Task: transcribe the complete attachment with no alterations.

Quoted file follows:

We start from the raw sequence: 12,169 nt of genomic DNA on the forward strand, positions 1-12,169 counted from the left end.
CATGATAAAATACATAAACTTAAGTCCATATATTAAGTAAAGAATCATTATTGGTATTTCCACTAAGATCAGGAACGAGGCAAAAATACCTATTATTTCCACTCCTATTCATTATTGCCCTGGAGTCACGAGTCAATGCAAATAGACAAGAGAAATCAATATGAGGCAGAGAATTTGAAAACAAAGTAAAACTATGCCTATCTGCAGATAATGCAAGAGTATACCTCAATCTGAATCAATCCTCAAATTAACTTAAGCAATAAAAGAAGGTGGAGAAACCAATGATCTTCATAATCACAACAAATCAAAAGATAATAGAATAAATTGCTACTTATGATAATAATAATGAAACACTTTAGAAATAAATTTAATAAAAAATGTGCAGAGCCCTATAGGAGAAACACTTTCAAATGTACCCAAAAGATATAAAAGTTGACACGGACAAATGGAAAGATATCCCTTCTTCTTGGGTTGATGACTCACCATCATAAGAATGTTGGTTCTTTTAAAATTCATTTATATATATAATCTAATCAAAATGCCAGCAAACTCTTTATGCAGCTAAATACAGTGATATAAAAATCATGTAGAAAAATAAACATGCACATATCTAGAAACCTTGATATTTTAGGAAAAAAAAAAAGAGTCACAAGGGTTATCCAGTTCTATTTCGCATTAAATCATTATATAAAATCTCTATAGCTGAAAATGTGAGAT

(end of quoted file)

We start from the raw sequence: 12,169 nt of genomic DNA on the forward strand, positions 1-12,169 counted from the left end.
CATGATAAAATACATAAACTTAAGTCCATATATTAAGTAAAGAATCATTATTGGTATTTCCACTAAGATCAGGAACGAGGCAAAAATACCTATTATTTCCACTCCTATTCATTATTGCCCTGGAGTCACGAGTCAATGCAAATAGACAAGAGAAATCAATATGAGGCAGAGAATTTGAAAACAAAGTAAAACTATGCCTATCTGCAGATAATGCAAGAGTATACCTCAATCTGAATCAATCCTCAAATTAACTTAAGCAATAAAAGAAGGTGGAGAAACCAATGATCTTCATAATCACAACAAATCAAAAGATAATAGAATAAATTGCTACTTATGATAATAATAATGAAACACTTTAGAAATAAATTTAATAAAAAATGTGCAGAGCCCTATAGGAGAAACACTTTCAAATGTACCCAAAAGATATAAAAGTTGACACGGACAAATGGAAAGATATCCCTTCTTCTTGGGTTGATGACTCACCATCATAAGAATGTTGGTTCTTTTAAAATTCATTTATATATATAATCTAATCAAAATGCCAGCAAACTCTTTATGCAGCTAAATACAGTGATATAAAAATCATGTAGAAAAATAAACATGCACATATCTAGAAACCTTGATATTTTAGGAAAAAAAAAAAGAGTCACAAGGGTTATCCAGTTCTATTTCGCATTAAATCATTATATAAAATCTCTATAGCTGAAAATGTGAGAT